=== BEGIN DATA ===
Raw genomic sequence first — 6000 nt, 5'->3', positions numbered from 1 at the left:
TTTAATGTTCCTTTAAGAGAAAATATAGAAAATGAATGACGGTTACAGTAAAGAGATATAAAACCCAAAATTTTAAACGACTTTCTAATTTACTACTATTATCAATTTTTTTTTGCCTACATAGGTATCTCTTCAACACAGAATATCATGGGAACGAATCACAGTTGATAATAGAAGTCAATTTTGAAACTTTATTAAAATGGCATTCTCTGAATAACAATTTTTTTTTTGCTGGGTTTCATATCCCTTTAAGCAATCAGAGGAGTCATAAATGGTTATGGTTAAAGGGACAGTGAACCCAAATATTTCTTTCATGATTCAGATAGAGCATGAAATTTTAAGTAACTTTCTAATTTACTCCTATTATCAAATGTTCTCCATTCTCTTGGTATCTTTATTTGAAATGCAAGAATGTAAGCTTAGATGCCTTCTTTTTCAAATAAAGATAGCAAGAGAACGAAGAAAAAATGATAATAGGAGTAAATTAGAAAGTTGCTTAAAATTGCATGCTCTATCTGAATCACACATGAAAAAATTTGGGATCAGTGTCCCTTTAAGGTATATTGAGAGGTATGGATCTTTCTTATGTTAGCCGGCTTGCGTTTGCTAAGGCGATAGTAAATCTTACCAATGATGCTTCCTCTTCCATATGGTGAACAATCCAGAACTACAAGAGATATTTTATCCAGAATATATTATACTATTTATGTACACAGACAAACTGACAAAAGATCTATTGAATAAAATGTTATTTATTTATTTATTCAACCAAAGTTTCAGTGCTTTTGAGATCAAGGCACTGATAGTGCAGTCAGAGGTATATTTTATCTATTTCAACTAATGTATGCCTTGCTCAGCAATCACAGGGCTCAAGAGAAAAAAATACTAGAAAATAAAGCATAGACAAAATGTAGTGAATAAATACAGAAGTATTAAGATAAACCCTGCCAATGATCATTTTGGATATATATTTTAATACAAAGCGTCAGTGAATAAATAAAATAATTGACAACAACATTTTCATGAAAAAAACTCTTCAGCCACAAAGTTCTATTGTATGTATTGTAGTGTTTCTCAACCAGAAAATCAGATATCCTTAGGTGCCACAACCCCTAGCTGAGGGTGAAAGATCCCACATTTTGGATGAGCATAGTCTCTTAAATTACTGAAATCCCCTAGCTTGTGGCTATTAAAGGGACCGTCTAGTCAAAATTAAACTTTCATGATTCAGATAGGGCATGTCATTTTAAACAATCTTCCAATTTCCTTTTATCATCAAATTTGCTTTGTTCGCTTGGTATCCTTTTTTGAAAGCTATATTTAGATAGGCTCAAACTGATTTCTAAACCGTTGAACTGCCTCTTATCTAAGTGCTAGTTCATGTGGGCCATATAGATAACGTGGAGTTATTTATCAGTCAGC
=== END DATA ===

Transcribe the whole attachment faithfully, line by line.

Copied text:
Raw genomic sequence first — 6000 nt, 5'->3', positions numbered from 1 at the left:
TTTAATGTTCCTTTAAGAGAAAATATAGAAAATGAATGACGGTTACAGTAAAGAGATATAAAACCCAAAATTTTAAACGACTTTCTAATTTACTACTATTATCAATTTTTTTTTGCCTACATAGGTATCTCTTCAACACAGAATATCATGGGAACGAATCACAGTTGATAATAGAAGTCAATTTTGAAACTTTATTAAAATGGCATTCTCTGAATAACAATTTTTTTTTTGCTGGGTTTCATATCCCTTTAAGCAATCAGAGGAGTCATAAATGGTTATGGTTAAAGGGACAGTGAACCCAAATATTTCTTTCATGATTCAGATAGAGCATGAAATTTTAAGTAACTTTCTAATTTACTCCTATTATCAAATGTTCTCCATTCTCTTGGTATCTTTATTTGAAATGCAAGAATGTAAGCTTAGATGCCTTCTTTTTCAAATAAAGATAGCAAGAGAACGAAGAAAAAATGATAATAGGAGTAAATTAGAAAGTTGCTTAAAATTGCATGCTCTATCTGAATCACACATGAAAAAATTTGGGATCAGTGTCCCTTTAAGGTATATTGAGAGGTATGGATCTTTCTTATGTTAGCCGGCTTGCGTTTGCTAAGGCGATAGTAAATCTTACCAATGATGCTTCCTCTTCCATATGGTGAACAATCCAGAACTACAAGAGATATTTTATCCAGAATATATTATACTATTTATGTACACAGACAAACTGACAAAAGATCTATTGAATAAAATGTTATTTATTTATTTATTCAACCAAAGTTTCAGTGCTTTTGAGATCAAGGCACTGATAGTGCAGTCAGAGGTATATTTTATCTATTTCAACTAATGTATGCCTTGCTCAGCAATCACAGGGCTCAAGAGAAAAAAATACTAGAAAATAAAGCATAGACAAAATGTAGTGAATAAATACAGAAGTATTAAGATAAACCCTGCCAATGATCATTTTGGATATATATTTTAATACAAAGCGTCAGTGAATAAATAAAATAATTGACAACAACATTTTCATGAAAAAAACTCTTCAGCCACAAAGTTCTATTGTATGTATTGTAGTGTTTCTCAACCAGAAAATCAGATATCCTTAGGTGCCACAACCCCTAGCTGAGGGTGAAAGATCCCACATTTTGGATGAGCATAGTCTCTTAAATTACTGAAATCCCCTAGCTTGTGGCTATTAAAGGGACCGTCTAGTCAAAATTAAACTTTCATGATTCAGATAGGGCATGTCATTTTAAACAATCTTCCAATTTCCTTTTATCATCAAATTTGCTTTGTTCGCTTGGTATCCTTTTTTGAAAGCTATATTTAGATAGGCTCAAACTGATTTCTAAACCGTTGAACTGCCTCTTATCTAAGTGCTAGTTCATGTGGGCCATATAGATAACGTGGAGTTATTTATCAGTCAGC